Two for Two

Two Year Treasury Note Yield













"The Trend Is Your Friend Until The End When It Bends"-Marty Zweig                                                                      On Friday, January 12th the two-year United States Treasury Note closed trading at 5 PM New York time with a yield of 2.002%. This security has not traded with a “two handle” since September of 2008. If short-term bonds become more attractive, so will long-term bonds likely drop in price thus raising their yields. Mortgage rates would then rise and that would affect housing prices, real estate development, the construction industry, and send recessionary ripples through the rest of the economy.  Bill H. Gross tweeted that the recent rise in treasury yields confirms a bear market in US Treasury securities.

Gross: Bond bear market confirmed today. 25 year long-term trendlines broken in 5yr and 10yr maturity Treasuries.











It is said that the three most important concerns in the real estate business are location, location and location. The same might be said about the finance industry, except that the three would be timing, timing and timing. Bill H. Gross, possibly because of the timing of his birth in the first year of the baby boom after World War II, simultaneously entered the prime of his working years and the highest historical interest rate environment.


Mr. Gross established Pacific Investment Management (PIMCO) in 1985 when AAA rated U. S. Treasury Bonds carried higher than 15% interest rates. To his credit, he was able to recognize an opportunity in the highest quality debt on the planet with yields that had never been seen before and may never be seen again. He bought and kept on buying. To his further credit, and the reason he became known as “the bond king,” he continued to “go long” treasuries through the occasional upswings in yields and downswings in bond prices over his three decades in business. While others in his profession were whipsawed by fears of the return of the rampant inflation of the 1970’s, the enduringly prescient Mr. Gross continued to buy US Treasuries over the succeeding decades as yields dropped from double to single digits, and then approached zero during The Great Recession.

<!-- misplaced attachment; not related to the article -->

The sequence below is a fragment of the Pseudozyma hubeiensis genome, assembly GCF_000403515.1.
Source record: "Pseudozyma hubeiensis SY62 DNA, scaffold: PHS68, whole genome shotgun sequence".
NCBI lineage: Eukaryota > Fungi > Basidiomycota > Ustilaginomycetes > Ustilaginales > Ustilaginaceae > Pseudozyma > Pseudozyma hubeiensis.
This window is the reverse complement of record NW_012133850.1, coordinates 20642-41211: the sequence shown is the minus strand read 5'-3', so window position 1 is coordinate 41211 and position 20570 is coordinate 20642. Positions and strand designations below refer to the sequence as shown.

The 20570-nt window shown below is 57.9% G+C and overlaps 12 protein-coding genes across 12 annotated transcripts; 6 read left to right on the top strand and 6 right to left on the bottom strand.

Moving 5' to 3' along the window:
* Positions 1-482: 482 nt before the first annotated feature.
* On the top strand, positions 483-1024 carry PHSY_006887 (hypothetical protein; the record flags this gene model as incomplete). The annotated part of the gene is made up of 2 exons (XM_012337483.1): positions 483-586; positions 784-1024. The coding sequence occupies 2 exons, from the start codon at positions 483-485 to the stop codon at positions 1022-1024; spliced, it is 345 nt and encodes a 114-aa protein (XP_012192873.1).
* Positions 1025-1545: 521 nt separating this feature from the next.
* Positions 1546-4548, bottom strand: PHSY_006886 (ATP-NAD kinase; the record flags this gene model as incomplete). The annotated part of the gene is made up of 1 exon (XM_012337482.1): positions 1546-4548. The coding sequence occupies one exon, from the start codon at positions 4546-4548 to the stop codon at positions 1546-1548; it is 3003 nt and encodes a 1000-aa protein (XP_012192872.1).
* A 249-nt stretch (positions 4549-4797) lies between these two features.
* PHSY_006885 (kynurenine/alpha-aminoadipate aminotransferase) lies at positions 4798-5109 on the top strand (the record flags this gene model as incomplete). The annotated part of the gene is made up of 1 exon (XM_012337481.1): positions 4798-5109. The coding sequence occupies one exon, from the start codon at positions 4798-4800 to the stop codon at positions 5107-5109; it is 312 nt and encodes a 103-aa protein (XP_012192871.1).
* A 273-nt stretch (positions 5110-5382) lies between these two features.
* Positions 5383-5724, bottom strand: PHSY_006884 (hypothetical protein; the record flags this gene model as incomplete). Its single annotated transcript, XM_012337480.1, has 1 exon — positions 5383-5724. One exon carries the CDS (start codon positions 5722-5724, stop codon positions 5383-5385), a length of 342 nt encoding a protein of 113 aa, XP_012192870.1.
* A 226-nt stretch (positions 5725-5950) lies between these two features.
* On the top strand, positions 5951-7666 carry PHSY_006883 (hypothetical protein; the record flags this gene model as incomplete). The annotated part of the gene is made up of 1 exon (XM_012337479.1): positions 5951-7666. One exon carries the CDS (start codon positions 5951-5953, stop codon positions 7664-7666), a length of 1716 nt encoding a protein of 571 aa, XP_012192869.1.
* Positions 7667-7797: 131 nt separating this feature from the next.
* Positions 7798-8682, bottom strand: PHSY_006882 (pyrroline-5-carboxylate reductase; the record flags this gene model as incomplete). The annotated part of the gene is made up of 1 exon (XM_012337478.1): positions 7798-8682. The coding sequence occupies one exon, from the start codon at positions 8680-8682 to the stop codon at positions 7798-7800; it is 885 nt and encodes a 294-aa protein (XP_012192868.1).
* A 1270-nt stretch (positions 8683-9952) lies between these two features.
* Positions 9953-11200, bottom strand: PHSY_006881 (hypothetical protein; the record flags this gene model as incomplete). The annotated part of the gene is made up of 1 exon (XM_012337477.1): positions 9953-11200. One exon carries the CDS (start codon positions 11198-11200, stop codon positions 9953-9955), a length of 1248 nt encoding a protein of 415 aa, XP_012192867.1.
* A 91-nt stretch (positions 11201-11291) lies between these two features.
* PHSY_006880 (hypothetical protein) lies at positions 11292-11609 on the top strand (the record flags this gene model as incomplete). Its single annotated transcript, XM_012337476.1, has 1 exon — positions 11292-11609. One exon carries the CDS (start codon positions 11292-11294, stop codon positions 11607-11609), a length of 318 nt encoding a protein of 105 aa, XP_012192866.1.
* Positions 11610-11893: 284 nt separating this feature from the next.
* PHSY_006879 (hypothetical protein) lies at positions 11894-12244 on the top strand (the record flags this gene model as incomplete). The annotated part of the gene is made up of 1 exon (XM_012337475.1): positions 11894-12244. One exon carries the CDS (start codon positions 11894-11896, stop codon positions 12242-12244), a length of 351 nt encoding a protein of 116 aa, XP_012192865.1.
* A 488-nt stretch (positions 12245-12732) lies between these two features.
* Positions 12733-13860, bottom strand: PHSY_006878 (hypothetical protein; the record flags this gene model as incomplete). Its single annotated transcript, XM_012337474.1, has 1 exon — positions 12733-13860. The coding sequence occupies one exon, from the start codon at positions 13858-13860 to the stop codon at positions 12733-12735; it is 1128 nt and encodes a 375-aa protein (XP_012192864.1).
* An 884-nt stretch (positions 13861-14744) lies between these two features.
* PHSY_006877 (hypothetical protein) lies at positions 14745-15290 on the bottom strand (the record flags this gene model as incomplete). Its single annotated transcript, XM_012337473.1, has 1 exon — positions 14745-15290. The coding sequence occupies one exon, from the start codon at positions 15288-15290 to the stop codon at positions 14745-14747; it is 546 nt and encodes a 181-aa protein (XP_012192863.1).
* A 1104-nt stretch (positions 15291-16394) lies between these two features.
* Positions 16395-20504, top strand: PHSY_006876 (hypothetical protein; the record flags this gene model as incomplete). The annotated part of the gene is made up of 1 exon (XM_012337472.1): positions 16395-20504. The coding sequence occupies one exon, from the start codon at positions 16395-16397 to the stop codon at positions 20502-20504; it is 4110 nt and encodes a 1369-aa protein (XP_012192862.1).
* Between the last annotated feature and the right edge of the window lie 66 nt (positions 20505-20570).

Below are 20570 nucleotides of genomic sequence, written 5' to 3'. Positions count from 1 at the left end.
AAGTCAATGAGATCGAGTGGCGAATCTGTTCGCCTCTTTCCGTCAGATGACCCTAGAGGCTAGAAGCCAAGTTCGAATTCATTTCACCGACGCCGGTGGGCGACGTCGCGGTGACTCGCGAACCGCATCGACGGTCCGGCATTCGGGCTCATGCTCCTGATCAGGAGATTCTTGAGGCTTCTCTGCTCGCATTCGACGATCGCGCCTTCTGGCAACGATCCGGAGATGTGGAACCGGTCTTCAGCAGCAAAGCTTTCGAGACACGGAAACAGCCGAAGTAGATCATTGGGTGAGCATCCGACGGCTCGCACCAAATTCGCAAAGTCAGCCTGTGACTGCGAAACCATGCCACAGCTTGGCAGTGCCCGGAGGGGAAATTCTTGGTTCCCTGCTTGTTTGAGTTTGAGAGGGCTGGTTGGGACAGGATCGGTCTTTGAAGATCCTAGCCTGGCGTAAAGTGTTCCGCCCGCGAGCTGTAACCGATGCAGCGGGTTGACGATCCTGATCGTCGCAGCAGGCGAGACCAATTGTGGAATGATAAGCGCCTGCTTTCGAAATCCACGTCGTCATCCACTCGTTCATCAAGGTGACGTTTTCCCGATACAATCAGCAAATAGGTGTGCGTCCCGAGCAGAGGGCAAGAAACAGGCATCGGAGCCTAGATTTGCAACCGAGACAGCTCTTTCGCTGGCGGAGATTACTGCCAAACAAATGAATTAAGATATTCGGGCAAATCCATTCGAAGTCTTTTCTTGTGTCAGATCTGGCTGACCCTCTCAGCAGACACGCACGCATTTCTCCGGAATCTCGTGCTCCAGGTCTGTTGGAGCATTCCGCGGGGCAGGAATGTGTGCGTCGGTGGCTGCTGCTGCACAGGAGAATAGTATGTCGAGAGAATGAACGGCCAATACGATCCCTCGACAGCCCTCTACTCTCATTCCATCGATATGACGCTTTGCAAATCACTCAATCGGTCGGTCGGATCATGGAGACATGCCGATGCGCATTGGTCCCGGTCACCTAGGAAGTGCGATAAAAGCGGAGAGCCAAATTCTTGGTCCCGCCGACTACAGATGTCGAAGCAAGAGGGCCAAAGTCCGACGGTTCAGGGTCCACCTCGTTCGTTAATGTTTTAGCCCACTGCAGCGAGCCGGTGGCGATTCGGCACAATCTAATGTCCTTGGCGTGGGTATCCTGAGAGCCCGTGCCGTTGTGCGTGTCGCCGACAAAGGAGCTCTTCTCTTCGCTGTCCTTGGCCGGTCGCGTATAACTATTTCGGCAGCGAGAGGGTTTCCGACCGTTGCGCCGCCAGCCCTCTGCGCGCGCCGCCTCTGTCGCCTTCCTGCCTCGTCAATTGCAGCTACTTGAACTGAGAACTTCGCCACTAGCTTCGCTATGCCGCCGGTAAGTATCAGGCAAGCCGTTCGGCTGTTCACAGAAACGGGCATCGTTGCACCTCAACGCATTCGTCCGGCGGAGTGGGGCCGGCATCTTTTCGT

In 2008, The Federal National Mortgage Association (FNMA) and The Federal Home Loan Mortgage Corporation (FHLMC) were bailed out by the US Treasury Department. Bill Gross and PIMCO had been actively accumulating FNMA and FHLMC mortgage bonds while at the same time selling short the preferred stocks of those same companies. The US Treasury Department purchased FNMA and FHLMC mortgage bonds for its own portfolio but abandoned the preferred stocks of those same government agencies. Bondholders were made whole while stockholders were left with worthless paper reminders. With that bailout, Bill H. Gross and PIMCO netted a $1.7 billion profit. But now the man who was right and right again about the enduring bond bull market has said that the trend has come to an end.


The yield on the ten-year U. S. Treasury Bond, the rate most highly correlated with home mortgage rates, has now risen to 2.59% from a low of 2.06% on Friday, September 8th as Hurricane Harvey approached Texas. Any change in an interest rate that starts with a “2” may seem insignificant, but a move of one-half percentage point, at this level, is a 25% increase in the income a buyer would receive today versus four months ago. On a $1 million investment that is an increase of $5000 annually. But if an investor can now receive 2% from a 2-year bond rather than locking up funds in a much longer investment, as has been the case over most of the last decade, then more bond buyers may buy the two-year treasuries rather than the tens.